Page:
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5.53 /13.47  U. S. NAVY DECK CLOCK No. 1.  Scarce original ship’s bridge timekeeper for a major U.S. Navy combatant employed in the conduct of World War I.  This handsome and very heavy ship’s clock was made for the U.S. Navy by the venerable Seth Thomas Clock Company as indicated at the bottom of the blackened brass dial reading “MADE BY SETH THOMAS IN U.S.A.”  The dial is boldly marked “U.S. NAVY DECK CLOCK No. 1” below the center arbor.  It is additional engraved with the Navy serial number (N) 6151 below the winding arbor.  The dial is marked by large silver Arabic numerals and a minute chapter ring swept by silver spade hands.  The subsidiary seconds bit above the center arbor is calibrated in single seconds marked by 10’s.  The Fast/Slow lever adjustment is below the “12.”  This very high grade clock built to exacting military specifications contains an all brass jeweled movement with compensated lever escapement for maximum timekeeping accuracy.  The backplate is inscribed with the date “1917.”  It is housed in its substantial solid bronze ship’s clock case of classic flared design with screw-on, air tight feature.  The back of the clock bears Seth Thomas’ serial number “11319.”  This finest quality clock has just been serviced by a professional clock maker assuring years of continued faithful service.  The dial is 5 ½ inches in dial meter and the case measures 7 1/8 inches across and 2 ¾ inches deep.  Excellent cosmetic condition and a reliable timekeeper over 100 years old!   Complete with period winding key. 895

This Deck Clock No. 1 is not to be confused with the later Mark I Deck Clock produced for the U.S. Navy by Seth Thomas and Chelsea during the Second World War -- a quarter of a century later.   A Mark I Deck Clock with Navy serial number 111617 dated 1941 is currently offered on eBay for $895.  That is the same price we are offering this original earlier version.



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12.57  BOS’N PIPE.  Authentic World War II era boatswains call as used by sailors in the U.S. Navy.  This genuine early 1900’s sterling silver boatswain’s pipe also known as a “bos’n call" consists of a large round bowl attached to a gradually tapering pipe which terminates in a flared mouthpiece.  The pipe is affixed to a reinforced shank or "keel" which is impressed "STERLING" at the bottom.  A suspension loop in the keel is provided for attachment of lanyard which would have been worn around the sailor's neck as part of his dress uniform. This bos'n call was crafted by a skilled silversmith with a telling mortise joint on the bottom of the shank and a finely tapering tube with a faint seam, indicative of its early manufacture.  It measures 5 1/2 inches in length and is in perfect condition, producing a loud, shrill tone.  195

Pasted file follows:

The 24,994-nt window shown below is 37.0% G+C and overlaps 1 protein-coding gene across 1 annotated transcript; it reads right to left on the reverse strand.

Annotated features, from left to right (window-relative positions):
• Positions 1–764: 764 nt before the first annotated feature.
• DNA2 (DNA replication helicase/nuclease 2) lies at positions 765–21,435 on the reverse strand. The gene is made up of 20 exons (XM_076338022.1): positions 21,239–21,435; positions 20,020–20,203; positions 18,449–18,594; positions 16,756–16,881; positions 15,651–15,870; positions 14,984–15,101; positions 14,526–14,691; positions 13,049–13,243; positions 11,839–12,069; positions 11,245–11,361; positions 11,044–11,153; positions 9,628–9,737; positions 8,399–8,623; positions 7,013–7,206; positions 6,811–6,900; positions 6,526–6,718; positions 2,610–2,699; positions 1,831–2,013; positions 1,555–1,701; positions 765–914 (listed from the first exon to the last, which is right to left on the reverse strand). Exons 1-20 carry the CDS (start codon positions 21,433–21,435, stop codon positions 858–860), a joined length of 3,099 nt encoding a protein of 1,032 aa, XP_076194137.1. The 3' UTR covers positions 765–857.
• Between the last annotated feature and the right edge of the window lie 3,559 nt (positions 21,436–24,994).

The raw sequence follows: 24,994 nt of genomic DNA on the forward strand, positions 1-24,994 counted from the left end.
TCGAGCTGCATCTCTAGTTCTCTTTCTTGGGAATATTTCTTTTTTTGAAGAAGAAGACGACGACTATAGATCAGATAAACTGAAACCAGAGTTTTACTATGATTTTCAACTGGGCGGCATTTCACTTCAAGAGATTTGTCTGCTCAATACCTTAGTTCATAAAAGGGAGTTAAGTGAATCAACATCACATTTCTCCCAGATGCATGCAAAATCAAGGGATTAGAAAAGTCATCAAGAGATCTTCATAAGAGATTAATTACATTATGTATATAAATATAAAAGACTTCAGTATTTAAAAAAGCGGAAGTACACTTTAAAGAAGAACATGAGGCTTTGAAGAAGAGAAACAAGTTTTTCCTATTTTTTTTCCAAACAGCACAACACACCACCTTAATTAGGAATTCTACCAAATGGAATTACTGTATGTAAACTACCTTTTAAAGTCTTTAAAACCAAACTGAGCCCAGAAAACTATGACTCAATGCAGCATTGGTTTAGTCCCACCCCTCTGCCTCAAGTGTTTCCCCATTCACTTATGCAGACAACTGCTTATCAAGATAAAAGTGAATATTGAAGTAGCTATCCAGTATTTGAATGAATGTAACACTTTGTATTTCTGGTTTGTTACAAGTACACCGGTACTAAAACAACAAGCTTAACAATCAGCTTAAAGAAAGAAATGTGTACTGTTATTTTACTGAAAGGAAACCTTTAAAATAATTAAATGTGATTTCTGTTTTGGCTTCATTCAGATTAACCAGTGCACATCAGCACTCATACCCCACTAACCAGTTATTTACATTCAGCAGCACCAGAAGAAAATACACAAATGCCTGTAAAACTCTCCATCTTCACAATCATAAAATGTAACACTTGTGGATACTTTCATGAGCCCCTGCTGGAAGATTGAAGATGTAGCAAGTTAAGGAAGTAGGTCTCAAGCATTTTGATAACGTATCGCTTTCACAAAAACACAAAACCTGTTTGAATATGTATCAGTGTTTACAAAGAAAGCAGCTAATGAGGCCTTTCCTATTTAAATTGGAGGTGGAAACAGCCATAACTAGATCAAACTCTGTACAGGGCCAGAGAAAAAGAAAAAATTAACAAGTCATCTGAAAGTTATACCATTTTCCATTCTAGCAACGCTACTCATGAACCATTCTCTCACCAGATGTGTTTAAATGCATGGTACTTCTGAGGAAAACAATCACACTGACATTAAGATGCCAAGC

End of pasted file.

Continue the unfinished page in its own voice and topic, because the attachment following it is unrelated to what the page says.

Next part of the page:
(See item 11.56)


The Call has its beginnings in the days of the English Crusades, 1248 A.D., as a method of alerting troops to arms.  Documented in 1485 A.D., the call was used as an honored badge of rank, then being worn by the Lord High Admiral of England.  Undoubtedly it was worn because it was used as a method of passing orders, and therefore signified authority.  When the Lord High Admiral, Sir Edward Howard, was killed in action off Brest in 1513 while commanding French Galleys, a "Whistle of Honour" was presented to him posthumously by the Queen of France.  From about that time onward the call was no longer used as a badge of rank, reverting to its original use as a method of passing orders only.  About 1671 the name Call was well established, lasting to the present day.  In the U.S. Navy the call is often referred to as a Boatswain's Pipe.



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17.27/18.98  OCEAN LINER BUNK LAMPS.  Exceptional matched pair of 1st Class Cabin bunk lamps retrieved from an English passenger liner during the Golden Age of liner travel. These classic Art Deco lamps are pleasingly cast in “tear drop” form in solid bronze!  The extremely heavy bodies house the thick ribbed Fresnel glass lenses which focused the light for the reader.  The tops and bottoms of the lamp bodies are vented to prevent overheating. Each is professionally wired for standard 110v American service. The old fashioned style toggle switches are brand new, UL approved, ready for hook-up.  These lamps will accommodate a 60W or smaller incandescent or similar size LED bulb. 7 ¾ inches high by 5 3/8 inches wide and 4 ¼ inches deep, weighing an amazing 6 1/2 pounds each!  Pristine original condition with an old high luster polish. Ready to use. Circa 1930. 569/pr

Contemporary lighting fixtures are very expensive, as anyone who has recently visited a high end hardware or lamp store can attest.  Here we have a genuine antique set of finest quality ship’s lamps about 80 years old, offered for far less than equivalent modern repros of inferior quality, which these days are typically made in China!  A lightweight “tinny” porch lamp was recently advertised in “Home and Garden” magazine for $295.  The lamps offered here are the real deal!


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18. 99   GREAT LAKES RUNNING LAMP.   Very scarce and highly collectible combination port and starboard running lamp made by George Carpenter circa 1913.  This handsome little maritime veteran is all brass.  It has 2 embossed makers’ tags and is also stamped on the hanging bracket.  The oval tag in the front, with a “rope border” reads “TRIPLEX TRADE MARK Lense Pat’d Dec. 20 1910.  The rear tag of the same design reads “GEO. B CARPENTER & CO. – CHICAGO –.”  The embossed bracket reads, “PATENTED APRIL 1ST 1910.”  The unique feature of this lamp is indeed its patented glass lighthouse-like red and green Freznel lenses.  Another unique feature of this small but complicated lantern is the aspiration system on the rear which feeds ambient air into the burner behind the internal reflector.  The lamp is complete with its original font and burner with functional wick advance knob.  The font fits nicely into the bottom of the lamp with a 1/8 bayonet twist.  The bulbous chimney has two sets of vents at the top and is equipped with a pivoting contoured bail handle for carrying.  9 inches tall by 5 inches in diameter.  11 inches tall overall inclusive of the handle.  Overall condition is excellent.  The glass lenses are perfect.  A rare American inland waterways relic over 100 years old!  495

(See item 18.83)